Leo Moss-Type Dolls

Name: Leo Moss-type dolls

Made by and When: Betty Formaz, circa 1980s

Material: Porcelain heads and hands; brown knit stuffed bodies, arms, and legs

Marks: None

Height: 15 inches

Hair/Eyes/Mouth: Sculpted curls/brown stationary eyes have teardrops falling/parted lips with molded tongues

Clothes: Dressed in matching red velour clothing original to the dolls; the boy wears white socks and black lace-up shoes. The girl wears white socks and white lace-up shoes. The boy wears a cap and the girl wears a bonnet that matches the red and gray print of the dress.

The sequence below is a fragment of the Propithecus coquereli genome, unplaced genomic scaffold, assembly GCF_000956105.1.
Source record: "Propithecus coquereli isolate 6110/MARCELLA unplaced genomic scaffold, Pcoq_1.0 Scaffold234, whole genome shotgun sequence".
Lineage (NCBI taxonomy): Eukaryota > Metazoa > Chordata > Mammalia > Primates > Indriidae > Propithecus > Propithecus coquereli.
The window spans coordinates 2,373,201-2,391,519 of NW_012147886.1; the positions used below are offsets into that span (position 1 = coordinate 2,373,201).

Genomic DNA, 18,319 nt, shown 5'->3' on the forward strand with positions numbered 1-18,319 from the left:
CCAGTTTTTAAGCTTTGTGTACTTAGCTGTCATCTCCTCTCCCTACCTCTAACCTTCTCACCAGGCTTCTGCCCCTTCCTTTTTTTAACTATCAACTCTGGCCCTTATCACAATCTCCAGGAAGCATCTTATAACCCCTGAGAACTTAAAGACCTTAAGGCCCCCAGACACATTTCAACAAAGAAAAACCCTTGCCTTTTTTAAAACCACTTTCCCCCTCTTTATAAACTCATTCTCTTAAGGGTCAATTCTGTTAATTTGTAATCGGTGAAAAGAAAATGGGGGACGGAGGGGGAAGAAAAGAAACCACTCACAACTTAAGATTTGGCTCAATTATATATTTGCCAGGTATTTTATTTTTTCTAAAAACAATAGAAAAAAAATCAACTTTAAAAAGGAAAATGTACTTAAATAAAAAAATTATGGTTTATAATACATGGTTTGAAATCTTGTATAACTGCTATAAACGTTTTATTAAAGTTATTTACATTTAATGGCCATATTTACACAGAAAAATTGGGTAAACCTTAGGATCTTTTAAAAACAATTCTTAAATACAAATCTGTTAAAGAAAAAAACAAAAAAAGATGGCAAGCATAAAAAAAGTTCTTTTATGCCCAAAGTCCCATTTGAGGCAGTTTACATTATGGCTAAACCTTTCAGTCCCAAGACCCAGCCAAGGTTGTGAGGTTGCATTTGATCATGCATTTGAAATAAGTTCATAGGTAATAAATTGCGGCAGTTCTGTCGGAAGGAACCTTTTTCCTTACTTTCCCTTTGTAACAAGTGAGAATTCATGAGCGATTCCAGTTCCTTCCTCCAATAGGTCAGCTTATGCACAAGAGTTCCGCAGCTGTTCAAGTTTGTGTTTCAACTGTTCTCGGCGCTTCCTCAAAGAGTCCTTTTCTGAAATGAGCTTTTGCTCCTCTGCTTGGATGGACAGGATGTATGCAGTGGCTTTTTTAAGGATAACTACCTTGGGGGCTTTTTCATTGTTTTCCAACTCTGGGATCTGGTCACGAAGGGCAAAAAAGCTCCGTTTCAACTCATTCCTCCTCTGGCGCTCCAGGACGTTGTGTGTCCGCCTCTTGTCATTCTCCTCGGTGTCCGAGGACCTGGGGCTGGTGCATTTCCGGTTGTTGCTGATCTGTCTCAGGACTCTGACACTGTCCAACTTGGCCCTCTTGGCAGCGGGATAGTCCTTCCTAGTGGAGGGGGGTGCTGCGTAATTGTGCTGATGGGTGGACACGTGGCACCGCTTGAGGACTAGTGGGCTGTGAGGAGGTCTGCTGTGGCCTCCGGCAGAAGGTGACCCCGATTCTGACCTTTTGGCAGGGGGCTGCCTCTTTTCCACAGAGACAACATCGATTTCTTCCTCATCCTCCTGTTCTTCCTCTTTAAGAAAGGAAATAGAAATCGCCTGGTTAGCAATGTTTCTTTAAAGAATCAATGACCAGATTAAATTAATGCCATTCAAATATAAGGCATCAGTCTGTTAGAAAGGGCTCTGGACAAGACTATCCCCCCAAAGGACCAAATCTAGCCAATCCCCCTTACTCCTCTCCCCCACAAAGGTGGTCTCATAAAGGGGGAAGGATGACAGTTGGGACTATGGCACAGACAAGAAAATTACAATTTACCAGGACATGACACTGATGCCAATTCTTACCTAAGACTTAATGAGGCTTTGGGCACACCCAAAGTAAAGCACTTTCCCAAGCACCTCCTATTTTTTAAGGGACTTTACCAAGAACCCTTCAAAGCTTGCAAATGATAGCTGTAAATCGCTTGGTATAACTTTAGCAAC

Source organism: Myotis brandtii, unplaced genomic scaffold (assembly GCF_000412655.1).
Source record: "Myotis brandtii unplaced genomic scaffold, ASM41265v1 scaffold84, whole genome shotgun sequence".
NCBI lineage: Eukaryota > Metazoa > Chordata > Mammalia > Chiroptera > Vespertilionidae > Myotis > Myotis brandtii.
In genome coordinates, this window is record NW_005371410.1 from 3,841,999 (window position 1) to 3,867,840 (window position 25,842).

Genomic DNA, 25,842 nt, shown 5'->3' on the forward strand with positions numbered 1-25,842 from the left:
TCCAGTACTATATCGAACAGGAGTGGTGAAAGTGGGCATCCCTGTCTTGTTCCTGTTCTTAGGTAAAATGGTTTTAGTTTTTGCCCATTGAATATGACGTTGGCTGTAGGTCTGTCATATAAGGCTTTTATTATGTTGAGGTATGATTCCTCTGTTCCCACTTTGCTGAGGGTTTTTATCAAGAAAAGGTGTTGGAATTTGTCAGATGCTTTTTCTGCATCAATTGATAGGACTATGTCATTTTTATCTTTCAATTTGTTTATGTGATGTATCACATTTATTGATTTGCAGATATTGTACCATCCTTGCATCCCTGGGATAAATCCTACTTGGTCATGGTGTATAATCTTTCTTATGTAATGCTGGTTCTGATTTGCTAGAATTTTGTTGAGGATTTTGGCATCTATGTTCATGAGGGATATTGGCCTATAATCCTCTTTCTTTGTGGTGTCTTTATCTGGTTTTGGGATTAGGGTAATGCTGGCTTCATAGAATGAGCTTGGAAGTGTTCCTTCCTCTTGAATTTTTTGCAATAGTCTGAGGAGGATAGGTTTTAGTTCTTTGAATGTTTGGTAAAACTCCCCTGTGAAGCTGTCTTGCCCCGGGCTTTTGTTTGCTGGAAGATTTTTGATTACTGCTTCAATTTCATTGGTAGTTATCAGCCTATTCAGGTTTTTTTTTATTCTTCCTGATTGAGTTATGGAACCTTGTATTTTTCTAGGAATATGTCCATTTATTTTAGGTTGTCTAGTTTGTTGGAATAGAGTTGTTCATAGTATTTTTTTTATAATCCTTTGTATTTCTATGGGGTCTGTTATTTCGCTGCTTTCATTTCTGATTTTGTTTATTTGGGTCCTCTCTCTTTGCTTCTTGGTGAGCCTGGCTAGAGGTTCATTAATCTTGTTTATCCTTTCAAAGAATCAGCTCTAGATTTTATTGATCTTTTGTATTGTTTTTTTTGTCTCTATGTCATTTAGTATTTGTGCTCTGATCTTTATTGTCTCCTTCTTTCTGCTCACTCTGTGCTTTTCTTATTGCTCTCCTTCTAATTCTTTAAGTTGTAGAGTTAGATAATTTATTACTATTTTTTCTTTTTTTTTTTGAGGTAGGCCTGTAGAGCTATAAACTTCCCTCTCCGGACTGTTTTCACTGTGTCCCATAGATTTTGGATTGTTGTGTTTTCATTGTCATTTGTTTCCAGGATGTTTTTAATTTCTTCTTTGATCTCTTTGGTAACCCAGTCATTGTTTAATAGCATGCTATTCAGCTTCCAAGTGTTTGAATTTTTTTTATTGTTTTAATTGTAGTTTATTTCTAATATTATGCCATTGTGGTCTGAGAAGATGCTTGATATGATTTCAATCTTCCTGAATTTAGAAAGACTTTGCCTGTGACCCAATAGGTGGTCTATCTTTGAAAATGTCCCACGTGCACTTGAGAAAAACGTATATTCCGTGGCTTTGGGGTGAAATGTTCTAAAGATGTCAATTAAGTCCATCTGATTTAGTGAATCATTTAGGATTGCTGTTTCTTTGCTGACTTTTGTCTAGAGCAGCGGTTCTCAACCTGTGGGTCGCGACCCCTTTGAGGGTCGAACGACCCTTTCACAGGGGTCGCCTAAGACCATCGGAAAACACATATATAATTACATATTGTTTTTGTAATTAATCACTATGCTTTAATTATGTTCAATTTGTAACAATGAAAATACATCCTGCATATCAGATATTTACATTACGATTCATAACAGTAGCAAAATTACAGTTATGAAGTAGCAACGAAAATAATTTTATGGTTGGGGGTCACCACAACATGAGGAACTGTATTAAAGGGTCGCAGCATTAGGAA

Other: Born in the 1800s, Leo Moss was a Black man from Macon, Georgia, who made dolls from the 1890s through the 1930s in the likeness of family, friends, and on commission. The artist of this pair is credited for bringing Moss dolls to the attention of the doll community during the 1970s. A collector and doll artist herself, Betty Formaz later began reproducing Moss dolls. Many of her dolls had the signature tears that Moss gave his dolls.  Formaz (now deceased) is said to have met one of Moss’s daughters, Ruby, during the 1970s, from whom she purchased several originals.

Close-up of Leo Moss-type twins


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Published by DeeBeeGee

Doll collector, historian, co-founder of the first e-zine devoted to collecting black dolls; author of black-doll reference books, doll blogs, and doll magazine articles.

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